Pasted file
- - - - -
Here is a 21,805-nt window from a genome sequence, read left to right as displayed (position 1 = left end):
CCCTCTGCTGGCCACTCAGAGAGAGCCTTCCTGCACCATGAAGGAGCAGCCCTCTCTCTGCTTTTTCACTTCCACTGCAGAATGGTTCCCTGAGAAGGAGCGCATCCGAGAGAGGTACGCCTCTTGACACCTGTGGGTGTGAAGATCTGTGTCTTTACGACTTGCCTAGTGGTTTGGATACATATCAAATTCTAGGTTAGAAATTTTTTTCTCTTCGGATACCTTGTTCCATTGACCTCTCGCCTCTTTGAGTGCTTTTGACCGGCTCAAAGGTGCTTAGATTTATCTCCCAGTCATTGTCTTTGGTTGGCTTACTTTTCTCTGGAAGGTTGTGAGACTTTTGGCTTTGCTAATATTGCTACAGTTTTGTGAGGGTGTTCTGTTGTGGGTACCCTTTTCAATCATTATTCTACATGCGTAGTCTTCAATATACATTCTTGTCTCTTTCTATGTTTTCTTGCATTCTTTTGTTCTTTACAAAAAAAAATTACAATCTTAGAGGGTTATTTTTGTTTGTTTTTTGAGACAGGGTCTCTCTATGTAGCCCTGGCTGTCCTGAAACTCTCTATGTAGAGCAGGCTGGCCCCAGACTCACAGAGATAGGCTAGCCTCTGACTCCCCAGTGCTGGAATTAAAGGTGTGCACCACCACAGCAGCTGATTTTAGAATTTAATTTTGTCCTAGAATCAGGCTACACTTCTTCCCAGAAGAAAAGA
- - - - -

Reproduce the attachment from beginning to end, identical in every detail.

Here is a 21,805-nt window from a genome sequence, read left to right as displayed (position 1 = left end):
CCCTCTGCTGGCCACTCAGAGAGAGCCTTCCTGCACCATGAAGGAGCAGCCCTCTCTCTGCTTTTTCACTTCCACTGCAGAATGGTTCCCTGAGAAGGAGCGCATCCGAGAGAGGTACGCCTCTTGACACCTGTGGGTGTGAAGATCTGTGTCTTTACGACTTGCCTAGTGGTTTGGATACATATCAAATTCTAGGTTAGAAATTTTTTTCTCTTCGGATACCTTGTTCCATTGACCTCTCGCCTCTTTGAGTGCTTTTGACCGGCTCAAAGGTGCTTAGATTTATCTCCCAGTCATTGTCTTTGGTTGGCTTACTTTTCTCTGGAAGGTTGTGAGACTTTTGGCTTTGCTAATATTGCTACAGTTTTGTGAGGGTGTTCTGTTGTGGGTACCCTTTTCAATCATTATTCTACATGCGTAGTCTTCAATATACATTCTTGTCTCTTTCTATGTTTTCTTGCATTCTTTTGTTCTTTACAAAAAAAAATTACAATCTTAGAGGGTTATTTTTGTTTGTTTTTTGAGACAGGGTCTCTCTATGTAGCCCTGGCTGTCCTGAAACTCTCTATGTAGAGCAGGCTGGCCCCAGACTCACAGAGATAGGCTAGCCTCTGACTCCCCAGTGCTGGAATTAAAGGTGTGCACCACCACAGCAGCTGATTTTAGAATTTAATTTTGTCCTAGAATCAGGCTACACTTCTTCCCAGAAGAAAAGA